Windows Deployment: PXE booting between VLAN’s

If you’re looking to PXE boot between VLAN’s (ie. a vlan for servers and a vlan for clients), you’ll need to add a couple of extra options into your DHCP server settings.

Its an easy enough process, following these steps should get things working for you:

In Windows DHCP, expand your VLAN’s DHCP scope, and select scope options.

svr-nja-dhcp-scope-options

add option 66 – enter the FQDN of your deployment server.

add option 67 – enter \boot\x64\wdsnbp.com (or if you’re deploying 32bit images: boot\x86\wdsnbp.com). 

For reference you’ll find this file is in your deployment servers REMINST directory.

svr-nja-dhcp-for-pxe

When you boot up your client computer, it will now receive the correct tftp response and will be able PXE boot!

tsn signoff

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Windows Deployment: Advanced Part 3 – Driver Injection. UPDATED for 2018.

In this article, I’m going to show you how to maintain a driver library within MDT and use one Task Sequence for all hardware models.

Separate your drivers out to avoid conflicts and reliability issues. This also makes it easier to update manufacturer drivers.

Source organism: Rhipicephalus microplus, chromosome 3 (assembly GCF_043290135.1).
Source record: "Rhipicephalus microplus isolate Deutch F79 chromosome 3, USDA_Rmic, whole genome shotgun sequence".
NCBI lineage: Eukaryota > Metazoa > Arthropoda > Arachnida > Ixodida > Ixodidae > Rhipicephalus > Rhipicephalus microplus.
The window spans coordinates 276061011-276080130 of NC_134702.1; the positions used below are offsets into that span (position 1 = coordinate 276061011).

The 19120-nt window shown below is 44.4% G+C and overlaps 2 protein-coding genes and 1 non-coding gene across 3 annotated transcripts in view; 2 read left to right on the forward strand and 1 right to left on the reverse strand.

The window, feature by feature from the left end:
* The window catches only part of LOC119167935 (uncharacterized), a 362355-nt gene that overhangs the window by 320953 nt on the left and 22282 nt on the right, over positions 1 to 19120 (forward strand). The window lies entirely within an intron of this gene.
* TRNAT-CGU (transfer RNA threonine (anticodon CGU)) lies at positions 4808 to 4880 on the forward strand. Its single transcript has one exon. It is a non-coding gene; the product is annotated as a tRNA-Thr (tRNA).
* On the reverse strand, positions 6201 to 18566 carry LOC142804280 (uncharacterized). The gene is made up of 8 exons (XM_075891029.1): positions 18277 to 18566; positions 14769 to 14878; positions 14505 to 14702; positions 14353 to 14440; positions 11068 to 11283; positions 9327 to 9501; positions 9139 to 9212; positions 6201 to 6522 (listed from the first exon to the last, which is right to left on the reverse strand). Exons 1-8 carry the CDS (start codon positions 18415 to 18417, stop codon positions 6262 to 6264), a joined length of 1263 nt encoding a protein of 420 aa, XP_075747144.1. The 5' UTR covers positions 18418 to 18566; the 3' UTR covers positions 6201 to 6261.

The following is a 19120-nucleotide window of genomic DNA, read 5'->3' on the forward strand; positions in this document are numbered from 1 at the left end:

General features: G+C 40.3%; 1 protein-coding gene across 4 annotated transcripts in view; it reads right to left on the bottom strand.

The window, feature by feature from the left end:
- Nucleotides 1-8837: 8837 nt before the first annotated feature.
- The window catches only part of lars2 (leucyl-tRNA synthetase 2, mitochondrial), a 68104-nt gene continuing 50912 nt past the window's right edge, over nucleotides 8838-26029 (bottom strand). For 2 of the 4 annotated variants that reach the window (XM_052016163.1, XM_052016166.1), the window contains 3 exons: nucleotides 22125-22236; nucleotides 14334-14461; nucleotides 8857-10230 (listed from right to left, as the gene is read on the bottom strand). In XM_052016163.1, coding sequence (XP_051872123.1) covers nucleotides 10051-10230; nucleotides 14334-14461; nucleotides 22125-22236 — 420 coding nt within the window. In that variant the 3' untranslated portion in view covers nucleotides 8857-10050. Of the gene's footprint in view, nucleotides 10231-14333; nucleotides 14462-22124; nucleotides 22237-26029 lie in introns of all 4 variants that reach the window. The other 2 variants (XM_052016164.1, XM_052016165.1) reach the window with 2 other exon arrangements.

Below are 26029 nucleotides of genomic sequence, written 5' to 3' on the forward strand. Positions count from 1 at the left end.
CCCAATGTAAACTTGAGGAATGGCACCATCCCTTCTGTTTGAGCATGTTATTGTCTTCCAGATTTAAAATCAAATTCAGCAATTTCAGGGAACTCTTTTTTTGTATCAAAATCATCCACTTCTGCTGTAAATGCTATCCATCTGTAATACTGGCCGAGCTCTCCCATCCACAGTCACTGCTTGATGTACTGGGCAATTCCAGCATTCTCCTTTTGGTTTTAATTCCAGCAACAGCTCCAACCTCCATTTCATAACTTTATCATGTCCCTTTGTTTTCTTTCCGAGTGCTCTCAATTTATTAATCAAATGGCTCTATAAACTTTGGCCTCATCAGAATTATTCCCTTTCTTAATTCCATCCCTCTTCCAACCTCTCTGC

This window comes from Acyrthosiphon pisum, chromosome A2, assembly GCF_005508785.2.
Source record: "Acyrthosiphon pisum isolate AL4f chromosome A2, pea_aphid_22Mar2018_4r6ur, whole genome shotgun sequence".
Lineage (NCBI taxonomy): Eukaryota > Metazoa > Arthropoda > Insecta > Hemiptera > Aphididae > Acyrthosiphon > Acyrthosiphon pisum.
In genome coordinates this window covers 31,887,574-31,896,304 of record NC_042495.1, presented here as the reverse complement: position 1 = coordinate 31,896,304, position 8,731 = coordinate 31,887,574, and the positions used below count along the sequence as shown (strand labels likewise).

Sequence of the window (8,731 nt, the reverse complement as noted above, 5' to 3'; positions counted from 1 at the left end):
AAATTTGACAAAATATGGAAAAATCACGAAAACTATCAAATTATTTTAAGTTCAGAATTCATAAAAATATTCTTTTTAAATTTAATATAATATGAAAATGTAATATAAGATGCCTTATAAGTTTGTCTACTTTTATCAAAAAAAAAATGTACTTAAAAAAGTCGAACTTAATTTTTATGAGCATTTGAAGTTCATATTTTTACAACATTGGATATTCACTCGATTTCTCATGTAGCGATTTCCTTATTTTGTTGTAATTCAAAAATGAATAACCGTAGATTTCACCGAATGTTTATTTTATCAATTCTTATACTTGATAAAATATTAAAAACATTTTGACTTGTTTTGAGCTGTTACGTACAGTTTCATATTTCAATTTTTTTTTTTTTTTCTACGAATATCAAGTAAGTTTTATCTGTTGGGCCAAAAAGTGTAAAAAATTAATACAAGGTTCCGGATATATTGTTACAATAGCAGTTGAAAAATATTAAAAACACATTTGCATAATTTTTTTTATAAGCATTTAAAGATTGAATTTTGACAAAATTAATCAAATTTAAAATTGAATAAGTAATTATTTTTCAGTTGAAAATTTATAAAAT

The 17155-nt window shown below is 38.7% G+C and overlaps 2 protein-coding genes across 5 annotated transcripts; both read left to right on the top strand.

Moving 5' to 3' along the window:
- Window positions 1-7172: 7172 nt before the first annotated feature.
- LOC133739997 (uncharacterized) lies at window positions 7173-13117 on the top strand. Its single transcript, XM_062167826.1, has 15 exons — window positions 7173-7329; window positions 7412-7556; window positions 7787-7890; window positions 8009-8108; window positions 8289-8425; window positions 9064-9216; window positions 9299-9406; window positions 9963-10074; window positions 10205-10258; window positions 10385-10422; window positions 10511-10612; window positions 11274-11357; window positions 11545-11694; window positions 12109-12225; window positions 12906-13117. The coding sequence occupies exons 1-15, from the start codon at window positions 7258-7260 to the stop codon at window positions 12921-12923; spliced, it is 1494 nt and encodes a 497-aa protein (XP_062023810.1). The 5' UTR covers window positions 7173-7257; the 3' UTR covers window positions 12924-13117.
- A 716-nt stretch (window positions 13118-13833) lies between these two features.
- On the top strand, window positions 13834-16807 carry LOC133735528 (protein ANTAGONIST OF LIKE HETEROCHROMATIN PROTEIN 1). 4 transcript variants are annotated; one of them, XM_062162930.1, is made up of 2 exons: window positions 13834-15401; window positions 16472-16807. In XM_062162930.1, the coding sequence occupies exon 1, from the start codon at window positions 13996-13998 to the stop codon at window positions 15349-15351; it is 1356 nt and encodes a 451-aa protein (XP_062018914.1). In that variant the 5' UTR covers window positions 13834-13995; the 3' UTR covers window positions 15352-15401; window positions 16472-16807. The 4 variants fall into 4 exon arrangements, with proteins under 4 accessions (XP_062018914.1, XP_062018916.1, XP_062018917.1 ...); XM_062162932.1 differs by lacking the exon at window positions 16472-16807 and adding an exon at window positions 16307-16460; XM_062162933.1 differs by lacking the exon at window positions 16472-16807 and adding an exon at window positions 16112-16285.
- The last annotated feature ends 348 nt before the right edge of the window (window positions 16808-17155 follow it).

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Windows Deployment – Advanced Part 2: Using WSUS to inject updates during OS deployment

In this article, I’m going to demonstrate how to configure WSUS to work with MDT (or rather MDT to work with WSUS).

Now, updating the odd computer with the latest updates isn’t really an issue, even on the slowest of internet connections. But what if your trying to update tens, or hundreds of client computers during your image deployment? Every one of those clients is going to individually attempt to contact Microsoft and download necessary updates. You’ll find this quickly bottlenecks your internet feed, even on the fastest of connections.

What’s a WSUS?

No, cast that image that weedy person to one side!

WeedyMan

Because we’re talking about Microsoft WSUS!!

WSUS Logo

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Using Microsoft WDS & MDT 2013 to deploy Windows 8.1 Part 3

Windows Deployment, Part 3: Installing and Configuring WADK

We now need to install WADK (We’re concentrating on Windows 8.1 deployments (if you want to deploy Windows 7, you would need WAIK http://www.microsoft.com/en-us/download/details.aspx?id=5753  – WAIK cannot coexist with WADK!)

Download WADK from: http://www.microsoft.com/en-us/download/details.aspx?id=30652 It is several GB in size (16-07-2015 – link updated to Windows 8.1 Update version of the WADK).

Get WADK for Windows 10 here

Run the adksetup installer (you’ll be given the option to download the full package for use on another computer – I recommend this).

Accept the default options.

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